Behind Enemy Lines – No Dominance Here

1BearBryant_hatSeason 2, Week 13 – No Dominance Here
by FireWillHeath

In the Auburn-Alabama rivalry, the word “dominance” comes up a bit too often.

Alabama fans, for example, love to point out their team’s historical “dominance” over Auburn, quickly pointing out their all-time record over their archrivals (39-33-1). Auburn fans, of course, will counter with more recent statistics: specifically, since Paul Bryant left college football and this earth in 1983, Auburn owns a 15-11 mark vs. ‘Bama, including separate win streaks of four and six years (this decade, Auburn has lost to Alabama exactly twice).

Closer inspection reveals, of course, that neither program has truly “dominated” the other. This decade, the average margin of victory in this game is a mere 13.5 points, and even that is somewhat skewed by separate Alabama blowouts (24 and 36 points). And neither program ever really lets the other get too far ahead – Auburn’s six-year win streak excepted, the last seriously long win streak either team held was in the 1970s, when Bryant’s Alabama team won 9 straight.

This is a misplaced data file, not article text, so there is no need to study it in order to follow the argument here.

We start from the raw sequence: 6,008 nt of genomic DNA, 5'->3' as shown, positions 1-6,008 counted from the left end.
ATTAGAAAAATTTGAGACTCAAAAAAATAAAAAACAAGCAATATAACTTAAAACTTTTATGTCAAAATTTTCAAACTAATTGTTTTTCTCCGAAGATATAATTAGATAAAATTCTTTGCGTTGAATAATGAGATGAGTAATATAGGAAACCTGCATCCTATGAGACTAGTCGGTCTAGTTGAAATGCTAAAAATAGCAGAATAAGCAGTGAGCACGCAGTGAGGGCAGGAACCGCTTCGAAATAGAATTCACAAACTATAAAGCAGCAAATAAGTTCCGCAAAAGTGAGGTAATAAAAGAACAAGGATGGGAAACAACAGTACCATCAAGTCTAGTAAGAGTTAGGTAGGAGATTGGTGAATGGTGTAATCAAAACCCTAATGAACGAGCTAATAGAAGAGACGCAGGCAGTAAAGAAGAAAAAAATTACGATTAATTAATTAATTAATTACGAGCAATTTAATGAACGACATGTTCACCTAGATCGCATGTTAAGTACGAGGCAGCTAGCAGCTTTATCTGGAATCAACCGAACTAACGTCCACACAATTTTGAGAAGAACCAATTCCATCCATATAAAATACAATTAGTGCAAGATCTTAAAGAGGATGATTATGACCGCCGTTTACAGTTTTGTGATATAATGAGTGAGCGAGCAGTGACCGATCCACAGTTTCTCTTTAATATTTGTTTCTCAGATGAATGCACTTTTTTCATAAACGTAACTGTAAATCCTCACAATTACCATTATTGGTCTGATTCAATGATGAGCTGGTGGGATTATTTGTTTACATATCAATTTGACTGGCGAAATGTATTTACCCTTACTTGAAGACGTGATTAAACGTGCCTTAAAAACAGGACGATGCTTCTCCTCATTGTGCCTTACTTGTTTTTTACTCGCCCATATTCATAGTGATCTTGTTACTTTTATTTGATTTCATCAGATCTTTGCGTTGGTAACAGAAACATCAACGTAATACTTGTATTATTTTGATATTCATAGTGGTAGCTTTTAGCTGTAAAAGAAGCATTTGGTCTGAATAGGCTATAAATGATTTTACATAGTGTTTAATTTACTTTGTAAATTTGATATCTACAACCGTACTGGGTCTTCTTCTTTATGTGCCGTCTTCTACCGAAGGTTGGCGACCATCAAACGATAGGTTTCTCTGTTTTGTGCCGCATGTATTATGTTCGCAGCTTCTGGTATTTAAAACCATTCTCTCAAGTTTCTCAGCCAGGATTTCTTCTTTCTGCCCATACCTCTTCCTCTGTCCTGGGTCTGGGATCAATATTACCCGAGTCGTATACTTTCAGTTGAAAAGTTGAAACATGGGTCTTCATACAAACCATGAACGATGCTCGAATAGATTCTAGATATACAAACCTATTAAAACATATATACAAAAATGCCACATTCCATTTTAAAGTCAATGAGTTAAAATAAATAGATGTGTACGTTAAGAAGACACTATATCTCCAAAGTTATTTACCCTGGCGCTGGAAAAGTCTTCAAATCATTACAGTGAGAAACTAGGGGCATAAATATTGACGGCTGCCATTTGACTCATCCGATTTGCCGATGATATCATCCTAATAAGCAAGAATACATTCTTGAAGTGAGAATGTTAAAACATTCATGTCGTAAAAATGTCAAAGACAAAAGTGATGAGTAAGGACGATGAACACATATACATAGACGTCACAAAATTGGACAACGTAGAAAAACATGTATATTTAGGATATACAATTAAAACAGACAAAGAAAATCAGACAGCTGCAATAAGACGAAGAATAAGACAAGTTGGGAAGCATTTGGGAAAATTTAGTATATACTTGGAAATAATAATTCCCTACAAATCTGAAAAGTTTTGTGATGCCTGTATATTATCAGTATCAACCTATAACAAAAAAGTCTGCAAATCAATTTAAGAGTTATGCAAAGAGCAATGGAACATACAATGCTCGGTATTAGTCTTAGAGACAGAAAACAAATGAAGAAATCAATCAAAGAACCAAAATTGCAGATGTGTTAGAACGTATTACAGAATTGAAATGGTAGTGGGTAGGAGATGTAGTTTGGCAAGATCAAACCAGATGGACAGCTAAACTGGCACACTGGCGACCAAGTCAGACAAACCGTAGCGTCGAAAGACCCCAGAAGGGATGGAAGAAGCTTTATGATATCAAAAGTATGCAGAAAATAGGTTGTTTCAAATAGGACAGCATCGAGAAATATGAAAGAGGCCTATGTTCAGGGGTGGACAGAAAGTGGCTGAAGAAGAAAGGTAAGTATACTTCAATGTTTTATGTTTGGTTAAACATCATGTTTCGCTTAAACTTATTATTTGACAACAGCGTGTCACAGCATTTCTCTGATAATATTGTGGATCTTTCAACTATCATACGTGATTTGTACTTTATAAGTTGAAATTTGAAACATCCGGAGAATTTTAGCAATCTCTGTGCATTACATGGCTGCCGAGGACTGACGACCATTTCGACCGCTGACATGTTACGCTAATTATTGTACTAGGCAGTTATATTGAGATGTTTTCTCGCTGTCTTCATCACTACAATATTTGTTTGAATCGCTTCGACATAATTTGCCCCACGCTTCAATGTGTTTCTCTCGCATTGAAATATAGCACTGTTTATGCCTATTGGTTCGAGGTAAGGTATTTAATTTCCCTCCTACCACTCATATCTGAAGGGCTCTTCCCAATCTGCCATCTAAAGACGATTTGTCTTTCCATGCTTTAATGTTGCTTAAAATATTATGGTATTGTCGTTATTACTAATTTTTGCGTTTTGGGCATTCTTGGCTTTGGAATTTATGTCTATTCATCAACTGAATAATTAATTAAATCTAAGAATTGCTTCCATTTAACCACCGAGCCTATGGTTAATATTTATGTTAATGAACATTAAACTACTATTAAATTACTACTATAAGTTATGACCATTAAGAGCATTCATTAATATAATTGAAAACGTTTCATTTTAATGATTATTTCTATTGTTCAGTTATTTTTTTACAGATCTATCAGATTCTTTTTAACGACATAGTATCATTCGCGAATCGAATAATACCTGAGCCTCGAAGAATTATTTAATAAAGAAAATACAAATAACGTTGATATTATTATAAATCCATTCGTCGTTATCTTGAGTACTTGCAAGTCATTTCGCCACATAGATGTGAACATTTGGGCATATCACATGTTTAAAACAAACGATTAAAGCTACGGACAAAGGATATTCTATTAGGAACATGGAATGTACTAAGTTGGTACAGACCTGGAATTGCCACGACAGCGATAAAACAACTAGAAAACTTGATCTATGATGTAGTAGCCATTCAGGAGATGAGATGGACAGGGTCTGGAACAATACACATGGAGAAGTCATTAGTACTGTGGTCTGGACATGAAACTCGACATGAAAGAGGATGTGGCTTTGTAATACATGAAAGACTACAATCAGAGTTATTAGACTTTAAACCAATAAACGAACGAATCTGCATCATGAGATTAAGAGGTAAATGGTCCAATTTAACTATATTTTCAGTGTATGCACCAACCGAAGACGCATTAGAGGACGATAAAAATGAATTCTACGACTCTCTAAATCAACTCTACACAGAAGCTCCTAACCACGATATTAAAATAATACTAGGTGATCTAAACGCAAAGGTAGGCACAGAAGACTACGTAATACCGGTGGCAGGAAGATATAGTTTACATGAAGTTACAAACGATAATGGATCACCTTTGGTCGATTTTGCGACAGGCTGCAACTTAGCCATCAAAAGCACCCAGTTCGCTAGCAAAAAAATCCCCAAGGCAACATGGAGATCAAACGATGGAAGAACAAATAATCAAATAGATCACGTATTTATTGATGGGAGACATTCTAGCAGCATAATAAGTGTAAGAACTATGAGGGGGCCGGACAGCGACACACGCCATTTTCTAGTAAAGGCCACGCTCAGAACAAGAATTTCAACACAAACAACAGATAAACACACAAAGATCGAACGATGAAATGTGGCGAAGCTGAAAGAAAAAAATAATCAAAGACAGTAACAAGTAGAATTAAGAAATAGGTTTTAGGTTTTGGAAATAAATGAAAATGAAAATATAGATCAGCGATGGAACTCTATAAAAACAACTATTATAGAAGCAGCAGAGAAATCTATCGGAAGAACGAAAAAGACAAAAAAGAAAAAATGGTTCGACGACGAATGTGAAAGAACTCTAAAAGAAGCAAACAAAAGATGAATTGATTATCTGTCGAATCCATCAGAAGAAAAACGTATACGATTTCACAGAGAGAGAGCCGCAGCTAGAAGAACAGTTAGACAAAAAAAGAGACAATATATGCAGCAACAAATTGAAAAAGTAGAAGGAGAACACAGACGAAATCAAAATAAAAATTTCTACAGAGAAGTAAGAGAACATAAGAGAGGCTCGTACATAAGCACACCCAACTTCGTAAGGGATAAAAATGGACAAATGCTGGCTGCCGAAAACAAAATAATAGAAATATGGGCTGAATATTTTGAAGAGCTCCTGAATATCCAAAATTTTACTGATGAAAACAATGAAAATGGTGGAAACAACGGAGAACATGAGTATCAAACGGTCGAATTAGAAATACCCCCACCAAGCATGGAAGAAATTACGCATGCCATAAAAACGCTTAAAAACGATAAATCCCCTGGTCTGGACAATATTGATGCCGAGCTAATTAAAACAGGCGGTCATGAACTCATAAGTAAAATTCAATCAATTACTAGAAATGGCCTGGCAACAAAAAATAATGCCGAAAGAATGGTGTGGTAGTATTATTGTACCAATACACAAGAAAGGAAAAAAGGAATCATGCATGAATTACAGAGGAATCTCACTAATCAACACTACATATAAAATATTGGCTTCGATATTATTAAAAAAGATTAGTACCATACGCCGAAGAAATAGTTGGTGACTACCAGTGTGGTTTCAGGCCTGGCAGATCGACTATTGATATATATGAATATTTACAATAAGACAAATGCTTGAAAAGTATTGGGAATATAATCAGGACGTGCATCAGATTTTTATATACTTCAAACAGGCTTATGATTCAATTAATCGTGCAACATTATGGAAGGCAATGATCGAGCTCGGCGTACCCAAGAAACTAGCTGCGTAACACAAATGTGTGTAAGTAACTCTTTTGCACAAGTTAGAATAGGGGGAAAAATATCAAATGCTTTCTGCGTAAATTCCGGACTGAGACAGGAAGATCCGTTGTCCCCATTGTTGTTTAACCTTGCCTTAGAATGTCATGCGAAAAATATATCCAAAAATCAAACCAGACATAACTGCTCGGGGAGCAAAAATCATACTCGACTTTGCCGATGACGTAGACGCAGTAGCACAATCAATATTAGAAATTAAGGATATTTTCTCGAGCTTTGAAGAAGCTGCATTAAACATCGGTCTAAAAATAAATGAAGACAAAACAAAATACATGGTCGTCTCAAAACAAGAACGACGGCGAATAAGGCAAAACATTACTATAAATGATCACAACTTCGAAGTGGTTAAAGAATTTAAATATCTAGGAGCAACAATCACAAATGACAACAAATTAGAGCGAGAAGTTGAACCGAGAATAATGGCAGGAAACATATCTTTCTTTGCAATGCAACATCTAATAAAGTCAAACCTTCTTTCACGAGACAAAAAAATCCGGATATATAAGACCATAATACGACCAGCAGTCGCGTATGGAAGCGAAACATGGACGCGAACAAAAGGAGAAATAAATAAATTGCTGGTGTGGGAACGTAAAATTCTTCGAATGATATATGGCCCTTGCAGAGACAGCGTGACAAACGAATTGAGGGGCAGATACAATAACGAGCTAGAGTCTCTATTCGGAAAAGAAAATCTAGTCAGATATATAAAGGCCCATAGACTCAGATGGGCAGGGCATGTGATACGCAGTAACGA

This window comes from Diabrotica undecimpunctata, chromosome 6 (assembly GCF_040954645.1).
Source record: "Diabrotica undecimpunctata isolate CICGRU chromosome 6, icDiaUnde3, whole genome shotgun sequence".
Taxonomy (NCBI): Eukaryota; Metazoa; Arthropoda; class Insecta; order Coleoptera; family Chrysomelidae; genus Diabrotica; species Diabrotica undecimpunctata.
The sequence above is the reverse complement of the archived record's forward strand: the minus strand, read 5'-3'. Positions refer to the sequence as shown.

Alabama was certain to dominate the state for the foreseeable future after 1999; Auburn was certain to do the same after 2000; Alabama had the upper hand after 2001; Auburn “owned” Alabama after 2007. And right now, obviously, ‘Bama runs things going into Friday.

Anyway, per my usual holiday — and yes, this game qualifies as one — tradition, I’m presenting you with your usual fare of “questions” I completely made up on my own. I’ve said this before, but it’s basically a columnist’s form of schizophrenia. You’re welcome in advance.

Onward, then.

Q: Why does everyone around this game continue using that ridiculous phrase about throwing out the record books?

A: Because that’s what you’re supposed to say when two blood rivals get together in a game like this — records don’t matter, rankings don’t matter, you never know what’ll happen … blah, blah, blah, blah.

Unfortunately for people who say that, it’s not true in this game. The better team almost always wins this game — in fact, in my memory bank, I can think of exactly three times in the last 20 years where the final result was an “upset.” In reverse order: